Sometimes I wonder why I’m doing this, and the answer seems to be: Because I want to see if I can. The challenge is satisfying in a way I’ve never experienced before. What I get from derby that I haven’t had in the past is a particular sense of accomplishment. Unlike my professional accomplishments, what I achieve in derby directly benefits me first and foremost (later I hope it will also benefit my team). Unlike writing or artistic accomplishments, there’s no questioning whether other people will like or appreciate it — I’m not doing it for an audience. And whereas my yoga practice is very personal and private to me, derby is something I can share with a vibrant community of people who want to help and cheer each other on. It turns out, derby fills a hole in my life I didn’t know was there.

As for the fear? Yeah, it’s still there, but I’m working on it. During practice this weekend, Mr. Pistol (one of the coaches) kept talking about committing to your movements. If you don’t commit, you’ll always do it half way, and you’ll never really get there. And what stops me from committing? Fear, of course. So I started telling myself to let go of fear and commit to doing the falls, stops and various techniques we worked on. I did not instantaneously became awesome at them, but it felt good to make a sincere effort, focus on my work, and see improvement.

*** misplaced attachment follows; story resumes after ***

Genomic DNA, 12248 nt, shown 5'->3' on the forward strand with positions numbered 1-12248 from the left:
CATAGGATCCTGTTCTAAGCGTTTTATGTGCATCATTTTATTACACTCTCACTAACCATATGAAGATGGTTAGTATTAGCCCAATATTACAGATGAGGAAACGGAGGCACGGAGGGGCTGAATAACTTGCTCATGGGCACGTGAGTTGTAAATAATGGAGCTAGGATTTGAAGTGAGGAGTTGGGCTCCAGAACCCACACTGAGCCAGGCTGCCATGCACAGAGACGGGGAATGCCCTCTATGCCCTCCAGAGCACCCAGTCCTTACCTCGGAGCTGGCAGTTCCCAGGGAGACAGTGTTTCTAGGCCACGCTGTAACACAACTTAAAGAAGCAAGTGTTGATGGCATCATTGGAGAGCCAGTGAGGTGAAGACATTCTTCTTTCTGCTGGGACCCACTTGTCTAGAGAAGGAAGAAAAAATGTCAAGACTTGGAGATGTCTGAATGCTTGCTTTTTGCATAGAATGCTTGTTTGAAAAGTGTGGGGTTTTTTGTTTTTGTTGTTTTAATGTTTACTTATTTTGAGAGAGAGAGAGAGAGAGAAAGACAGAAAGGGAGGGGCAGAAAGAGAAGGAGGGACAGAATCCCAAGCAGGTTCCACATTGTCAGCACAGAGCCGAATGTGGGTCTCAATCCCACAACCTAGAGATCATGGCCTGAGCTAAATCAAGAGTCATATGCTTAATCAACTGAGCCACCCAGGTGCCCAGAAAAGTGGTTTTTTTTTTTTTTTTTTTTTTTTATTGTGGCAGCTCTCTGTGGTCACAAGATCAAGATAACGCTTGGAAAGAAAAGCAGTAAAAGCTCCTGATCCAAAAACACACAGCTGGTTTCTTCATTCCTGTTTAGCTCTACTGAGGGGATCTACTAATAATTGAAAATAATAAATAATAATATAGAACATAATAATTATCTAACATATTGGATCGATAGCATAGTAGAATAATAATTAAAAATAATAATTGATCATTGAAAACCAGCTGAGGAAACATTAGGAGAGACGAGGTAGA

I’ve also noticed that what I learn from derby often relates back to my other love: yoga. Just the other day, I complained about being afraid that I’m not a good enough yoga teacher. Yep, there’s that fear again. I have to let go of the fear of failure and commit to teaching with my true voice. If I try to please everyone, I will end up pleasing either no one or everyone but myself. Neither option is acceptable to me. If I teach the yoga I love, there’s a chance that the folks at the gym will decide I’m not their right teacher, but there’s also a chance of real success.

And what does real success mean to me? It’s pretty simple: Doing what I love in a sustainable way that adds to the overall good in the world. I’m pretty sure that’s not asking too much, and all I have to do is get the fear out of the way.